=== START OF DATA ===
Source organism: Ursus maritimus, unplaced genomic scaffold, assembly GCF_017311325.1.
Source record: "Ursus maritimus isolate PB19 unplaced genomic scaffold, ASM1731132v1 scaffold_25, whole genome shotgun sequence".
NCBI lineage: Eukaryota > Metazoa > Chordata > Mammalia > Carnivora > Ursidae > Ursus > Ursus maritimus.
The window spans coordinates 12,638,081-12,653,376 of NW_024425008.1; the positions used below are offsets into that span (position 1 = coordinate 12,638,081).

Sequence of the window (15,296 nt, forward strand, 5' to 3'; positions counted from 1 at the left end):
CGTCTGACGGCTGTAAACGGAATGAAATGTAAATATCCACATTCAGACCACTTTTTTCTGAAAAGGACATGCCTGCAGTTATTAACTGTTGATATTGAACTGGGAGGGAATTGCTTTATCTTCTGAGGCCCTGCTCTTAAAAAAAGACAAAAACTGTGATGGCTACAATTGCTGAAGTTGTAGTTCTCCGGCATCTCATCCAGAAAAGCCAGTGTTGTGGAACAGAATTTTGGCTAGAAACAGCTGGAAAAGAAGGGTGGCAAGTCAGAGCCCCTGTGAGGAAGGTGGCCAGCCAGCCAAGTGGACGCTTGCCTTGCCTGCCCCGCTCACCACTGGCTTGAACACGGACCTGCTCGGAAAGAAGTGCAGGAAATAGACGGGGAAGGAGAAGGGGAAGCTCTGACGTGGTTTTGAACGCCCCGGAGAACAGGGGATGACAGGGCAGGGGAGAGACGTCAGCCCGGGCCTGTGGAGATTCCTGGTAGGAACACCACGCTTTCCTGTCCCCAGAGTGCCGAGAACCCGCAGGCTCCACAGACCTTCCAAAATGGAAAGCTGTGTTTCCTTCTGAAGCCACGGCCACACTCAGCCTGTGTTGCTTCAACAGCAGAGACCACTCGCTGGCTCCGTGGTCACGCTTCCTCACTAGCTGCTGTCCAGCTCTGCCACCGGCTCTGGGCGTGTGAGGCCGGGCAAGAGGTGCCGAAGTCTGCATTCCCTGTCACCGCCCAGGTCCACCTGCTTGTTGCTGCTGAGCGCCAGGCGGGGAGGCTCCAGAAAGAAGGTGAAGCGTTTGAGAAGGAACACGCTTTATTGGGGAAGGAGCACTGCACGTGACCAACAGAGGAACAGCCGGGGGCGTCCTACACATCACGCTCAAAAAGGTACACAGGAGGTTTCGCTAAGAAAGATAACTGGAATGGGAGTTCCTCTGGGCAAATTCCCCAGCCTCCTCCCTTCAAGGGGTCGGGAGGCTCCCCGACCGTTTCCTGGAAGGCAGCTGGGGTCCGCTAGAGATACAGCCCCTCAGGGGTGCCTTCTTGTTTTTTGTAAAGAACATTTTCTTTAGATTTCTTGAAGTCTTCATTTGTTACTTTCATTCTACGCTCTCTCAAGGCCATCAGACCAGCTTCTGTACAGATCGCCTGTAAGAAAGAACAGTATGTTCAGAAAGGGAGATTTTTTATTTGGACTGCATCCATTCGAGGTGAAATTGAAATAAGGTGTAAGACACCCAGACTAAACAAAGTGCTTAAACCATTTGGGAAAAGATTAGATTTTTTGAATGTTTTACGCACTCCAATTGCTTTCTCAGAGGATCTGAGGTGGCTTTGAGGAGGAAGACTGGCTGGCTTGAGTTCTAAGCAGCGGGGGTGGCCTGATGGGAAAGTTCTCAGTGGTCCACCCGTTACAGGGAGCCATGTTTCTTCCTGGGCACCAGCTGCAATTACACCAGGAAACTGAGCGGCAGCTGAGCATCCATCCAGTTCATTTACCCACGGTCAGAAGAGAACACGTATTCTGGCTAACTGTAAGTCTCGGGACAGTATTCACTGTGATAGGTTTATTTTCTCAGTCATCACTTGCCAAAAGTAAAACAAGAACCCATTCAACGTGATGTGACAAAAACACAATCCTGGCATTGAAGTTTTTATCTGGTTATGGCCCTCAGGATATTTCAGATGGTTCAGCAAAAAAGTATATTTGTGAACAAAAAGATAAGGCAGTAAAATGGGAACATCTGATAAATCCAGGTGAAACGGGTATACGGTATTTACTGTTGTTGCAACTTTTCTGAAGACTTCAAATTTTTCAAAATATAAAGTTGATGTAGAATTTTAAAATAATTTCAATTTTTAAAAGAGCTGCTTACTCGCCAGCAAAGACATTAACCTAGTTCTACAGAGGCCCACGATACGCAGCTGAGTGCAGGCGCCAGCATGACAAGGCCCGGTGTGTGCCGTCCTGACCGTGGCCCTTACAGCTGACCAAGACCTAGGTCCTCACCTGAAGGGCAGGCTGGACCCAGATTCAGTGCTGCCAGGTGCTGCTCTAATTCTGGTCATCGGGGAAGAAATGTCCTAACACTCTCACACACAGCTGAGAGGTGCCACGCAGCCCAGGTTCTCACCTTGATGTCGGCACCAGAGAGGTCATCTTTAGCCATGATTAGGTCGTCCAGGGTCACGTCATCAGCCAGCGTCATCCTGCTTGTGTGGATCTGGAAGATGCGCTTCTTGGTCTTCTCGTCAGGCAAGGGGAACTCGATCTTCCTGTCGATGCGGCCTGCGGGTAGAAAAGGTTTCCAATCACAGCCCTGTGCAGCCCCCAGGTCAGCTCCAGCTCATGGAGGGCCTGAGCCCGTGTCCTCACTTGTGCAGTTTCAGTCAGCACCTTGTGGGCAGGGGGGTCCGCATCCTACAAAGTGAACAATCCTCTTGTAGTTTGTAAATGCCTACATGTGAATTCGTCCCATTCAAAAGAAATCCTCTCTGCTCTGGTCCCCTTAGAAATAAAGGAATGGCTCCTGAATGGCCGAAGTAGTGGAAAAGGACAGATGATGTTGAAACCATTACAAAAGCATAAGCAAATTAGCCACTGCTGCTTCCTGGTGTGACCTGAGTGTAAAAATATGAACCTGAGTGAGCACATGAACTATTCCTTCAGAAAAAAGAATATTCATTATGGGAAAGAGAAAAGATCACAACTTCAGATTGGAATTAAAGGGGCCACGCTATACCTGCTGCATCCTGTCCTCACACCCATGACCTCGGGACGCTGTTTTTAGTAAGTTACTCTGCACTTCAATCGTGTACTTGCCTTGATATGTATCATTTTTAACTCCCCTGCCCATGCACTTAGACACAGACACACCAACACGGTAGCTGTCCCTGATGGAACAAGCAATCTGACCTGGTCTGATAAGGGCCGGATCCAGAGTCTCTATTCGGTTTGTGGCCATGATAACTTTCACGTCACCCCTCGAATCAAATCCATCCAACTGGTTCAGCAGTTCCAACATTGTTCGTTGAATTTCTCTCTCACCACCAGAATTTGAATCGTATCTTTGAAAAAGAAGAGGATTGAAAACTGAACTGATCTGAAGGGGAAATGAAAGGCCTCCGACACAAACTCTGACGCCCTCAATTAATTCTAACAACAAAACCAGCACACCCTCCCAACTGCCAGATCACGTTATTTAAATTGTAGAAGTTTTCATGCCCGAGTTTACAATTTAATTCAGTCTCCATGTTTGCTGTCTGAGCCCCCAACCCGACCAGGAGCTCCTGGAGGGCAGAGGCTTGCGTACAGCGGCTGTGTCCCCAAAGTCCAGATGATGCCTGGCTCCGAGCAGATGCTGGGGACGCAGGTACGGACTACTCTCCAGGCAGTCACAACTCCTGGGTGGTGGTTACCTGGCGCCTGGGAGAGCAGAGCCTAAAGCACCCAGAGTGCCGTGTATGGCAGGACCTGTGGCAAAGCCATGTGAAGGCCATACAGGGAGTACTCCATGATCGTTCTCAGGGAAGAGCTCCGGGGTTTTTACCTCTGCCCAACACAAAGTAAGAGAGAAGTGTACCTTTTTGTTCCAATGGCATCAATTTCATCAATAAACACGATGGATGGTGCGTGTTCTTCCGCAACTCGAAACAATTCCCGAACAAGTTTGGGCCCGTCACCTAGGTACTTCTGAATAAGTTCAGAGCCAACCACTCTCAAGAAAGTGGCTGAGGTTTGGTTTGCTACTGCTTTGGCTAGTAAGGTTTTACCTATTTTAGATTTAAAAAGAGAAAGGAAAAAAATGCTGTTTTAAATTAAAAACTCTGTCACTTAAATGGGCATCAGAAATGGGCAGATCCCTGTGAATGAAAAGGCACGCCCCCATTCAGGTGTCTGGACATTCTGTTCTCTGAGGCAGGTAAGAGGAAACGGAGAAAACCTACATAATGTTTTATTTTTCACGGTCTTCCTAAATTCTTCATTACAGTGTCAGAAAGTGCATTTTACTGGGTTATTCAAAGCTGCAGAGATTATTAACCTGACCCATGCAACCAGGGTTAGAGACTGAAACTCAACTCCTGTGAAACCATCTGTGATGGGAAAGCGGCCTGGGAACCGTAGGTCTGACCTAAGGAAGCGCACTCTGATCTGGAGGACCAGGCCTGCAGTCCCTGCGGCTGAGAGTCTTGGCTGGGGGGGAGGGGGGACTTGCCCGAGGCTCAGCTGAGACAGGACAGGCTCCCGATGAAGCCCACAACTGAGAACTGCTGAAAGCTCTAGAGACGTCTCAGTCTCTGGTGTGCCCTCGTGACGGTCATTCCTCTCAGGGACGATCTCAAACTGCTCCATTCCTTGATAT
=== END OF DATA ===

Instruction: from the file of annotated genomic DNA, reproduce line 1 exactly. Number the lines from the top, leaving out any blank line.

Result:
Source organism: Ursus maritimus, unplaced genomic scaffold, assembly GCF_017311325.1.